Bitten, Not Smitten, with Scream Factory's BITE

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Bite horror movie review Dennis Russo

BITE, written and directed by Chad Archibald from Scream Factory Films, and opening in select theaters and VOD on May 6, is a “body-horror” film that wants to play on the fear that one, if not all of us, have had at some point in our lives growing up: What if we were bitten by something and we started to change into that thing?

Sound familiar? Well, yeah, this modus operandi is somewhat of a staple among the horror genre, but the movie has enough going for it--mainly on the back of its star, Elma Begovic--to keep you interested to the end.

Begovic stars as Casey a young woman engaged to be married who, while on vacation with her girlfriends Jill (Annette Wozniak) and Kirsten (Denise Yuen), is bitten by an unknown insect. She pays little attention to the bite, as she is having second thoughts about her upcoming marriage to Jared (Jordan Gray), and is back in the states before she realizes that the bite was not as harmless as she thought. Now she’s having to deal cold feet about her marriage and that her body is slowly starting to change--and she can’t bring herself to tell either to her fiancé.

While this movie isn’t the same as, it does bear comparison to THE FLY (the Jeff Goldblum version) from the aspect of the physical transformation into the insect. It starts off as a first person video shoot (Think CLOVERFIELD or THE BLAIR WITCH PROJECT) but that is only for a short time--basically up to the point of the bite. I did like way that was filmed culminating with Casey just looking at the camera and saying, “It’s just a bite.” Then the movie changes to a traditionally shot film, although the footage does come into play later on in the movie as her friend filmed their exploits.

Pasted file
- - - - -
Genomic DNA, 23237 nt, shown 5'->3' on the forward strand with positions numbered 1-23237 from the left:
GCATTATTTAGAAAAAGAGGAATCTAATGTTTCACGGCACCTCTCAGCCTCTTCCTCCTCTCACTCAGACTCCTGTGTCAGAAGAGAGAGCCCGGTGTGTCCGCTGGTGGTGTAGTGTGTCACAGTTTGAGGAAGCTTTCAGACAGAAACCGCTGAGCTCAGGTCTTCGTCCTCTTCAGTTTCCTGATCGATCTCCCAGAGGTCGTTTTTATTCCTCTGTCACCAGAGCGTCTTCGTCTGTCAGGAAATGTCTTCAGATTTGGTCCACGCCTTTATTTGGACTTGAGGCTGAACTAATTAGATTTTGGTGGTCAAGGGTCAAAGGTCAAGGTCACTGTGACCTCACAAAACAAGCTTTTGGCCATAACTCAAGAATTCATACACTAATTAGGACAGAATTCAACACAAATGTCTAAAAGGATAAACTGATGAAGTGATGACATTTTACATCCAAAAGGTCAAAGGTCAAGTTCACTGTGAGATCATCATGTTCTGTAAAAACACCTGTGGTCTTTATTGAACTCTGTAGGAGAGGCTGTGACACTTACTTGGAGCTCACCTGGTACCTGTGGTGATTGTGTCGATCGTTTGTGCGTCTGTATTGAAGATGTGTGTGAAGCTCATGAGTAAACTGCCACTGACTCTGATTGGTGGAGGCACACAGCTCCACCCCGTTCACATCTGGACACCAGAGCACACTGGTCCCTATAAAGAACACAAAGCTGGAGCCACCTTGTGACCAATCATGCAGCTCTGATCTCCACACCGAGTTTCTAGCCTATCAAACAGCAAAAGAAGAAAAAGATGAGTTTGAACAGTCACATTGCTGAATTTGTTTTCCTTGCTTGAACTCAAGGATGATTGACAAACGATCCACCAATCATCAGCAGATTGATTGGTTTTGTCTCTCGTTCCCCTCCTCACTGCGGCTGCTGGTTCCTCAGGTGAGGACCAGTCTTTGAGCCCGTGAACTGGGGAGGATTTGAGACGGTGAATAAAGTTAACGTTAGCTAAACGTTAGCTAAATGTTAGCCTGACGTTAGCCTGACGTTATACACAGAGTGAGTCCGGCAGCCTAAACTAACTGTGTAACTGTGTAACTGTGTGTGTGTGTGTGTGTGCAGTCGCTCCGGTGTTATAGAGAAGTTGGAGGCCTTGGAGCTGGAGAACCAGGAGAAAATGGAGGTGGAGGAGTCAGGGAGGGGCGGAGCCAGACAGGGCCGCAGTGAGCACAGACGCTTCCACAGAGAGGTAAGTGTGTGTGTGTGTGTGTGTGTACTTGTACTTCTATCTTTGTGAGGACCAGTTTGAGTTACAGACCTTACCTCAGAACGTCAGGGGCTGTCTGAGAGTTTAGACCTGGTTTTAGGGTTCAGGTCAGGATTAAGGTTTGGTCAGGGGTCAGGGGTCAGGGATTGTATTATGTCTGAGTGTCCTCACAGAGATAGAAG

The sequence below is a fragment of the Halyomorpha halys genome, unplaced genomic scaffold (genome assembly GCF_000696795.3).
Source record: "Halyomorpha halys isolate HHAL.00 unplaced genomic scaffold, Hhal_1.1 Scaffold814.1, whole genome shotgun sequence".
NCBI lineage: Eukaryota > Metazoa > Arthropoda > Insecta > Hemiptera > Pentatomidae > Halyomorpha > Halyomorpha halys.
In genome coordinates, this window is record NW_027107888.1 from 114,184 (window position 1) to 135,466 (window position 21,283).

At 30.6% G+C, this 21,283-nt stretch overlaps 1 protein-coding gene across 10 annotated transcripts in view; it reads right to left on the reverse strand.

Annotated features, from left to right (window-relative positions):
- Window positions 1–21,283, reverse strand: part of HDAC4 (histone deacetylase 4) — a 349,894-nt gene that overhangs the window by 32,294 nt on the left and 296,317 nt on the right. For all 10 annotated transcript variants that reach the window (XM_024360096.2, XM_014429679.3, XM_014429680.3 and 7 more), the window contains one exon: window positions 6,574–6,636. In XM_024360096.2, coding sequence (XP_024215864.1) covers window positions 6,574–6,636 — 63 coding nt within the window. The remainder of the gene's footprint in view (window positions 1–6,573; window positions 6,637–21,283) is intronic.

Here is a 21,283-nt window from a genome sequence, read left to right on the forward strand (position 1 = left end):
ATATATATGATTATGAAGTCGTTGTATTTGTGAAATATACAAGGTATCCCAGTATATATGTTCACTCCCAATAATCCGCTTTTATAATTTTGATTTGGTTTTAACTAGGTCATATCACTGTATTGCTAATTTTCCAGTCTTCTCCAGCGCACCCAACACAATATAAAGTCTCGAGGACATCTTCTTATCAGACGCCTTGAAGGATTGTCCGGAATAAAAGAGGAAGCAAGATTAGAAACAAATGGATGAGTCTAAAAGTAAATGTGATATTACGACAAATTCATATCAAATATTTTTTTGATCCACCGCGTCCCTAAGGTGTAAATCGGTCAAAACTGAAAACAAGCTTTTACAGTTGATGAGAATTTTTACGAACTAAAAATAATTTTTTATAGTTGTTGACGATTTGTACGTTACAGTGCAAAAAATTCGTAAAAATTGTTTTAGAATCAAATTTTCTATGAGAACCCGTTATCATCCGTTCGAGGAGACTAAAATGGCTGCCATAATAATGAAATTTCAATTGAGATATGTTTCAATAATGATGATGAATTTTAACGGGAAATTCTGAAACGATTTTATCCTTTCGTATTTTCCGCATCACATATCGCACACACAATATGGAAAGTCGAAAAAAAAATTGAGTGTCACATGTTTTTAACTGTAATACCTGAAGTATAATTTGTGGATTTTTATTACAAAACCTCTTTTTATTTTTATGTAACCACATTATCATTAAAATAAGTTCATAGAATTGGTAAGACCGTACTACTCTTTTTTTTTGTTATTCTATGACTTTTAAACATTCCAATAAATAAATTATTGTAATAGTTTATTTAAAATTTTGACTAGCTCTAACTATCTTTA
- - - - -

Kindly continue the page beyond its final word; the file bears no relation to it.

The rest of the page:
Special effects-wise, there is no comparison as you would expect from a small budget compared to a big Hollywood production. In fact, I would say that after watching 10 seasons of FACE OFF on the SYFY channel, I could pretty much see how the make-up effects were applied and where they failed--the elongated finger tip on Casey as she was transforming, or the head piece covering her hair. It was Begovic’s fine acting that made the rather average make up seem less bothersome.

I was also bothered by her eggs--not so much by what they looked like (don’t know if I’ll ever look at the little “fruit juice pearls” at Orange Leaf ever again) as much as the way they were laid and placed in gloppy oozy piles around her apartment. Casey laid her eggs out of her mouth, sort of letting them flow out, and with the amount you see you’d expect to see her running all over the place spewing them out like lava from Vesuvius. There are some oozing down the wall or off a table as if they were just put there, but Casey was in a different area of the apartment. It’s a small disconnect, but there nonetheless. Sometimes less is actually more, and this would have been a good case for it here.

The other actors in the movie were good, but limited by their script and premise. (One of Casey’s friends was setting her up to steal her fiancé away her by filming her hooking up with a young Islander while on vacation, so you get the customary creature-gets-even scenario.)

I liked how Casey was basically isolated in her apartment, distancing herself from her fiancé, friends, and everyone else as she was going through her emotions and transformation alone. Again, what carried these scenes was the acting prowess of Begovic, which I can’t say enough about; what she brings to the table in this movie is what makes this movie palpable.

While this movie has won several awards, for me it was just okay. Now, if it won the awards based on Begovic’s acting, I can see that. But no one person, no matter how good, can make a whole movie.

Overall, it’s a good watch, with some worthwhile acting and some well shot scenes; but you’ve seen lot of it before in other movies.

2.5 / 5.0